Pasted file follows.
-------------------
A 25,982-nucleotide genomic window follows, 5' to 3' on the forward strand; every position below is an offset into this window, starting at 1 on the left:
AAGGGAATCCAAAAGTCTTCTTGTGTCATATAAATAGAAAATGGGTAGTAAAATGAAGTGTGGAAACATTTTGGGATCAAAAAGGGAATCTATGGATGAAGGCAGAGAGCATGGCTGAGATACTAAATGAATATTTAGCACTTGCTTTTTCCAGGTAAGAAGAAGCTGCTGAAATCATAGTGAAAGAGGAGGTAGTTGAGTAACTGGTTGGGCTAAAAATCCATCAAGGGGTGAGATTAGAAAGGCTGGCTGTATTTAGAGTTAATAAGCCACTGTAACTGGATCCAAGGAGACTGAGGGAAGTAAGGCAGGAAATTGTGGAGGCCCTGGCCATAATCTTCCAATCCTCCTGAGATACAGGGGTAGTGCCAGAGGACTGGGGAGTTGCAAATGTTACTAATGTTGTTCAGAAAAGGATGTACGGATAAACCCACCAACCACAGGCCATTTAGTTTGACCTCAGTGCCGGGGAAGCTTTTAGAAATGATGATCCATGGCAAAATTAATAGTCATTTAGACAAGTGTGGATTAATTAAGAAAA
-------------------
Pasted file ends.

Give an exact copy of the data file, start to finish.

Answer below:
A 25,982-nucleotide genomic window follows, 5' to 3' on the forward strand; every position below is an offset into this window, starting at 1 on the left:
AAGGGAATCCAAAAGTCTTCTTGTGTCATATAAATAGAAAATGGGTAGTAAAATGAAGTGTGGAAACATTTTGGGATCAAAAAGGGAATCTATGGATGAAGGCAGAGAGCATGGCTGAGATACTAAATGAATATTTAGCACTTGCTTTTTCCAGGTAAGAAGAAGCTGCTGAAATCATAGTGAAAGAGGAGGTAGTTGAGTAACTGGTTGGGCTAAAAATCCATCAAGGGGTGAGATTAGAAAGGCTGGCTGTATTTAGAGTTAATAAGCCACTGTAACTGGATCCAAGGAGACTGAGGGAAGTAAGGCAGGAAATTGTGGAGGCCCTGGCCATAATCTTCCAATCCTCCTGAGATACAGGGGTAGTGCCAGAGGACTGGGGAGTTGCAAATGTTACTAATGTTGTTCAGAAAAGGATGTACGGATAAACCCACCAACCACAGGCCATTTAGTTTGACCTCAGTGCCGGGGAAGCTTTTAGAAATGATGATCCATGGCAAAATTAATAGTCATTTAGACAAGTGTGGATTAATTAAGAAAA